How to win your next web contest

Even Hooters of America, the restaurant chain, receives one percent of its [employment] applications via the Internet.
-- from a recent USA Today story on how businesses are using the net for recruiting.

I recently was a judge at the Business on the Internet Contest, sponsored by a bunch of CMP publications and Softbank. The awards will be given out at a dinner at the Interop show coming up in Atlanta on Tuesday September 17th.

I was a judge of one category of awards, and looked at about 35 or so entries. (No, I won't tell which one, nor who won. Come to the event if you are interested.) But what I learned was that most people haven't a clue how to enter contests.

Sure, the web makes it easy for folks to just click on a form, fill in a few blanks, and submit your entry. Almost too easy -- many of the entries were hastily prepared, making it hard for me to judge them. Here are the most memorable slip-ups. Now, most of this is common sense, but I thought I'd take the time to pass along some tidbits, in case any of you are planning on entering another contest.

-- What makes this web site compelling for the particular category that the author intended? People could select whatever category they desired, including categories for internal and external sites and best use of interactively or best site design. If you don't tell me, don't expect me to guess.

-- What page(s) on the site are you particularly proud of? A simple thing, but amazingly absent from many entries. And to make matters worse, there were quite a few entries that omitted any mention of their web address entirely -- were we supposed to use Lycos or Altavista to track them down?

-- Be proud and show your success measurements. One of the questions on the award submission asked specifically to quantify hits or other log information. Few people answered the question directly. One entry sent me details from WebTrends, a log analysis program. I wish more folks did that.

-- Don't spam the judges. Many people nominated their site for three, four, or even five different categories, using the same submission form. Not cool. I discounted many of these entries, figuring that either (1) some other judge would likely nominate them, so why should I look closely or (2) since the author didn't know what was the best match of category to their site, why should I try?

-- Don't lock the judges out. Some of the sites required registration, paid accounts, or passwords to navigate around them. Did anyone provide a complementary account so we could examine this material? Nope. Doesn't do much good if your best work remains out of sight on your site.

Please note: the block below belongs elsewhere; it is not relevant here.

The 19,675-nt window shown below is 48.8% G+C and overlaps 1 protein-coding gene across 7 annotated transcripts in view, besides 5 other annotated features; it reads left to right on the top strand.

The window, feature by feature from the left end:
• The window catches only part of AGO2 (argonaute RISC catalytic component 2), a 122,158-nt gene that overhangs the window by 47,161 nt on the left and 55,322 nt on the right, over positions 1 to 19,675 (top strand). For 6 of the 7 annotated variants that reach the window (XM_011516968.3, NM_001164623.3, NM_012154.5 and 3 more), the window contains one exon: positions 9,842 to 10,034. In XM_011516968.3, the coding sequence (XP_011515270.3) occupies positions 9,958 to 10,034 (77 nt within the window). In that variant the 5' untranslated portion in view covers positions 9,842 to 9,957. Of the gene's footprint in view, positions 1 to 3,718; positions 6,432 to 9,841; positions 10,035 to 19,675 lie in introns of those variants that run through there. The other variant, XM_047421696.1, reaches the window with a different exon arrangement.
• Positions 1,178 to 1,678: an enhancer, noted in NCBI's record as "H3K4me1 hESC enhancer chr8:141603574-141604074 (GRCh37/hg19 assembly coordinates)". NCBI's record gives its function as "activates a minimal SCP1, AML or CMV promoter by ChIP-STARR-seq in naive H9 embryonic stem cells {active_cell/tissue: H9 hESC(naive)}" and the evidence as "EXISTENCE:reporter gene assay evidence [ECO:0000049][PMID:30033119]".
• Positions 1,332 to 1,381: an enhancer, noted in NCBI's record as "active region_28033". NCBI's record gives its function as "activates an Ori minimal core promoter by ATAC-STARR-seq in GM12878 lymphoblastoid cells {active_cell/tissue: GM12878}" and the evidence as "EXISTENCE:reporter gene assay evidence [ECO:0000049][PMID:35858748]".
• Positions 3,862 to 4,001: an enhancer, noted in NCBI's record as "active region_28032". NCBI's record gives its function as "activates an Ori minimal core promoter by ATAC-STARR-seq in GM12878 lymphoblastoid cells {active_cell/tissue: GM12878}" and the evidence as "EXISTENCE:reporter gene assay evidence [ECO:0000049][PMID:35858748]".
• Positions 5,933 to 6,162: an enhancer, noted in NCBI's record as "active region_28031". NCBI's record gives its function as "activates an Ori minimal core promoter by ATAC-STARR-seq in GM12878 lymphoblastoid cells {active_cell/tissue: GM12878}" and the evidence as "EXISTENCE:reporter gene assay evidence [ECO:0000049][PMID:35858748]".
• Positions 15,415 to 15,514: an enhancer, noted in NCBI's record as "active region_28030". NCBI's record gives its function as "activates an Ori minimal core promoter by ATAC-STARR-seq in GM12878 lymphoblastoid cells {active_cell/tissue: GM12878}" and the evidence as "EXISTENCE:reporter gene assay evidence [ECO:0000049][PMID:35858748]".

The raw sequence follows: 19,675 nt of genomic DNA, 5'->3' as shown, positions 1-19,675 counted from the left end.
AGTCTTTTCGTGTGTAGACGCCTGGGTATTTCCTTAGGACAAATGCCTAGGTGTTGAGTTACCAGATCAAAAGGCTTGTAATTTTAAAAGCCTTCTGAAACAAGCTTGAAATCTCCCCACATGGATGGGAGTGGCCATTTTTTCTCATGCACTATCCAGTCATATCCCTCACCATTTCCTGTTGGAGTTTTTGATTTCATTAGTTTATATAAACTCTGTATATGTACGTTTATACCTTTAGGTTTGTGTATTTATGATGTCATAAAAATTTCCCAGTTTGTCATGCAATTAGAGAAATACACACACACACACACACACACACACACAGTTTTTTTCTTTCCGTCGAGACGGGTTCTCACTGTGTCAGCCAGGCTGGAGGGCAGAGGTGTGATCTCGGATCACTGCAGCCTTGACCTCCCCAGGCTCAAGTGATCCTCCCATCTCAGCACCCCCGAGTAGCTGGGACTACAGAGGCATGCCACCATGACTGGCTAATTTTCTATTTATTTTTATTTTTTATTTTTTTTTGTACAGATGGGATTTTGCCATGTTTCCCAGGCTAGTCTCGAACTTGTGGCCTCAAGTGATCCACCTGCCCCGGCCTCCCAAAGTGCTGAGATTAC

Award, self-promotion and sitekeeping dep't

Speaking of contests, this week's Big Duck award for best general all- around design goes to Impact Online. Their web site and company is a resource that provides information to individuals who want to volunteer their time to a worthy cause. It also provides "situation wanted" information to help make a difference and serves as a vehicle connect those individuals with the organizations that are looking for volunteers. A very simple, but laudable goal. The site is well-thought out, easy to navigate and search for these opportunities, and serves a worthwhile cause. You can't ask for more than that.

I've been busy this past week, and just want to recap some of the articles and things that have been published in case you missed them: First is a feature story that I wrote for Network World on server clustering. Clustering is grouping servers together, and it is an arcane subject the more I learned about it doing the research for this article.

Also, this week a review of WebTrends, that nifty web server log analysis program, ran in Infoworld. Finally, the efforts of my week in New Orleans covering the CA-World trade show for Computer Associates' web site are up for the next few days -- it was a real gas and I learned a great deal about digital photography and near-real- time reporting (we published a new page every day during the show). All of these are available from my published works archive page.

This essay is composed in HTML and can be read in your browser. This is not always a simple process, and I'll be happy to provide help if I can. If you are getting this directly from me, or if someone is forwarding it to you, and you want to change that situation, let me know. Subscriptions are always free of charge. Entire contents copyrighted 1996 by David Strom.

David Strom
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